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North-west flows in early 2020

Fish, wetlands and riparian habitats

Rainfall and flow events improve the health of the environment. Learn more about fish, wetlands and riparian habitats.

Royal Spoonbill (Platalea regia) feeding over inland waters.
Golden Perch larvae and early juveniles fish samples
Figure 1. Golden Perch larvae and early juveniles collected at the northern end of Lake Wetherell in late March 2020 (left) and a drift net sample of numerous other fish species and aquatic animals (right). Image courtesy of NSW DPI Fisheries 2020.


Flows improve the connection of the river system so that deep pools are linked together. The Barwon-Darling River is again connected with its tributaries. Fish and other aquatic animals can move up and down significant lengths of the rivers. Iconic species like Murray Cod, Golden Perch and Silver Perch breed and disperse during these connecting flows. Flows like this help maintain healthy fish populations throughout the Northern Basin. View more information about fish and flows.

Researchers from the Department of Primary Industries (Fisheries) monitored fish populations and fish movement during the flow event. Monitoring will continue over the next year. Preliminary results indicate that Golden Perch had numerous breeding events because of these flows. Larvae and juveniles were found in the flowing waters from the Moonie River down the Barwon-Darling River and in Lake Wetherell (Figure 1). Finding Golden Perch juveniles and larvae at the Menindee Lakes is of great significance because the lakes are an important nursery for Golden Perch. It is known that fish that grow up in this nursery move throughout the Northern and Southern Basin in later years.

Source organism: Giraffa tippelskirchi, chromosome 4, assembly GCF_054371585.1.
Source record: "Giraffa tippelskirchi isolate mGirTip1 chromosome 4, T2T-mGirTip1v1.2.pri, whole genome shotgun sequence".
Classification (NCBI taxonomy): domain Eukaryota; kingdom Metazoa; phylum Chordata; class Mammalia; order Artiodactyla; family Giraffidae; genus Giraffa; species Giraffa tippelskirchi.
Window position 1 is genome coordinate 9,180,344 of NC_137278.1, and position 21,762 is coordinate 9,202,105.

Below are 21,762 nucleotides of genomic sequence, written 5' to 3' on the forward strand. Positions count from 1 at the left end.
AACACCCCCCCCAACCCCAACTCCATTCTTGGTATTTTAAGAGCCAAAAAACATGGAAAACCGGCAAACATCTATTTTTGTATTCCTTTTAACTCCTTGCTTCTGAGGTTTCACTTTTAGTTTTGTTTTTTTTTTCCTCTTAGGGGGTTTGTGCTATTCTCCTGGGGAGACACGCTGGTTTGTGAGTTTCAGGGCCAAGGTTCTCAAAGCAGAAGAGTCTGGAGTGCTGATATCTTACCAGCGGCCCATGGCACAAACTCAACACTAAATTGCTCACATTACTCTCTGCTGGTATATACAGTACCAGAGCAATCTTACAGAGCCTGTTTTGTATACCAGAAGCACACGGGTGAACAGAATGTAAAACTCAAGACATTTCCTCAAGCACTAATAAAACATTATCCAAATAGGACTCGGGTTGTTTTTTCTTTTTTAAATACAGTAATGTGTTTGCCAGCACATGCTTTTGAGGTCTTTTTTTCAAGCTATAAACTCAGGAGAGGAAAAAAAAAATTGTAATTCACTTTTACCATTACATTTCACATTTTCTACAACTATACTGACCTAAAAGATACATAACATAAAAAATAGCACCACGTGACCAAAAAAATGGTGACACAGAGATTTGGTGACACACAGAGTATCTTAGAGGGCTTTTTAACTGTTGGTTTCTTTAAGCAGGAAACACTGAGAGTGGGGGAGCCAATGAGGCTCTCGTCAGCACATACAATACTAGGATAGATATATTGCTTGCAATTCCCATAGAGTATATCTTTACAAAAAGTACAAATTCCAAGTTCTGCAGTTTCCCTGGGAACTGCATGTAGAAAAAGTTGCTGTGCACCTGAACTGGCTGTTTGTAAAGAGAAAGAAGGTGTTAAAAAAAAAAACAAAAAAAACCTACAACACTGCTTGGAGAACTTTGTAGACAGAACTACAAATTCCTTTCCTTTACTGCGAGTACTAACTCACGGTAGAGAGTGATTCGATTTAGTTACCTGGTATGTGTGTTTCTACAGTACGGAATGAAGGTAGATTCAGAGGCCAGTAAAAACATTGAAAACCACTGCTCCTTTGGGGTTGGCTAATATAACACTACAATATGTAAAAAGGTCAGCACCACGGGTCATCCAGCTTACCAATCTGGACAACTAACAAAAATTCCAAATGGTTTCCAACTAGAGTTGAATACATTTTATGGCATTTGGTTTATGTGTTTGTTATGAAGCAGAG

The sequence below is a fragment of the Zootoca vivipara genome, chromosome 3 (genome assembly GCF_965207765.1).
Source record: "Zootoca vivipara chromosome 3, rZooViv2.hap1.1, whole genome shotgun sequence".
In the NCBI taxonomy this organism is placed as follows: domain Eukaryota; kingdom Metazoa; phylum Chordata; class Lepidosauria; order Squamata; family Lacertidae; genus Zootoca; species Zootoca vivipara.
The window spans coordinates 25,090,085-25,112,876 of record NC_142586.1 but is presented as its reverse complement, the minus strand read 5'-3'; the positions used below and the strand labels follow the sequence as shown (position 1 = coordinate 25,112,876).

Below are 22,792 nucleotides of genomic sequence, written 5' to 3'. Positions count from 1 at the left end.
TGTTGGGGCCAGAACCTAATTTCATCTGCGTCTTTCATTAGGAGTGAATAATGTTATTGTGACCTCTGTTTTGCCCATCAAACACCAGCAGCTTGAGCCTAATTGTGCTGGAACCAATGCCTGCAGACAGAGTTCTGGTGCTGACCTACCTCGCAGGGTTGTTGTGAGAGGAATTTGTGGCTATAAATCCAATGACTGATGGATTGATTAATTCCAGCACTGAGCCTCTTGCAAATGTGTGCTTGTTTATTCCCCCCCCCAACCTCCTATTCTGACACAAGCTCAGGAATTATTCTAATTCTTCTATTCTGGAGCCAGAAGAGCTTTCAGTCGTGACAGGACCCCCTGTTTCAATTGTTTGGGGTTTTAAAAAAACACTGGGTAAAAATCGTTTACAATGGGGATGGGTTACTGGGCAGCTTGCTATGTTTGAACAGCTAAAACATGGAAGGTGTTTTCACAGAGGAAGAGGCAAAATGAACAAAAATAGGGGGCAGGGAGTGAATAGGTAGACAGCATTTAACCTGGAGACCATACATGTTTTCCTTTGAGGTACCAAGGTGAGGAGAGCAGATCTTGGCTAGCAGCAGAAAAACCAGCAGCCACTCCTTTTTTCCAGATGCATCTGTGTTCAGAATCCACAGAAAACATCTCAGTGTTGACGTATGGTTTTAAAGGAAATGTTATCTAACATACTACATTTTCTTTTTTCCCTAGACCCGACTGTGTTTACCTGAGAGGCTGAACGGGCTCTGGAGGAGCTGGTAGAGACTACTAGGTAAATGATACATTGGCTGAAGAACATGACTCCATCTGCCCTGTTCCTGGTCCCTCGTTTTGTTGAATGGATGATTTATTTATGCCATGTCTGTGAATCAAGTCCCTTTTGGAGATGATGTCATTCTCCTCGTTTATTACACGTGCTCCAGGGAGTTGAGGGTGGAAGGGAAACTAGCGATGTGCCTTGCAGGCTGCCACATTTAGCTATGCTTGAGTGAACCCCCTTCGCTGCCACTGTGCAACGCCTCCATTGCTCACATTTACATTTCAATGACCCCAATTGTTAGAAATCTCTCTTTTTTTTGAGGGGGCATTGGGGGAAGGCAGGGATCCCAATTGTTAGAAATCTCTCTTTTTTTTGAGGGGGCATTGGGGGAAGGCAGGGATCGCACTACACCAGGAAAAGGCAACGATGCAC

During the drought, water mixers were placed in ten large weir and refuge pools in the river at Menindee and in the Lower Darling River. These mixers protected some fish so that the population could recover when the river began to flow again. The mixers are no longer required as the water quality has improved because of these flows. View more information about the native fish drought response.

Fact sheet

To find out more about how native fish benefited from the flows read Native fish outcomes from the 2020 North-west flows.

Download the fact sheet (PDF. 434KB)

Wetlands and riparian habitats

Rainfall and flow events improve the health of the environment. Critical wetlands and riparian habitat wet or fill with water. During times of drought animals and vegetation can be sustained. Such events also help to start the recovery from drought.

Satellite imagery has been used to monitor flows. Inundation maps of the Gwydir Wetlands and Macquarie Marshes are being made for the rainfall events and indicate that parts of the Macquarie Marshes received flows from mid-February. By the end of April, more than 2600 ha of the critical Northern Reedbed was inundated.

Fact sheet

This fact sheet provides background information on drought recovery in the Macquarie Marshes. On April 5 2020, the department allowed supplementary access for water users in sections of the Lower Macquarie River system for a limited period of time.

Download the fact sheet (PDF. 919KB)

In the Gwydir Wetlands, flows began to reach the core reeds by the end of January. More of the wetlands were inundated during February and March. In the Central Gingham Water Management Area, more than 1700 ha of semi-permanent wetlands (Common Reed, Cumbungi, Water Couch) were inundated. In the Lower Gwydir, more than 1800 ha of semi-permanent wetland was inundated.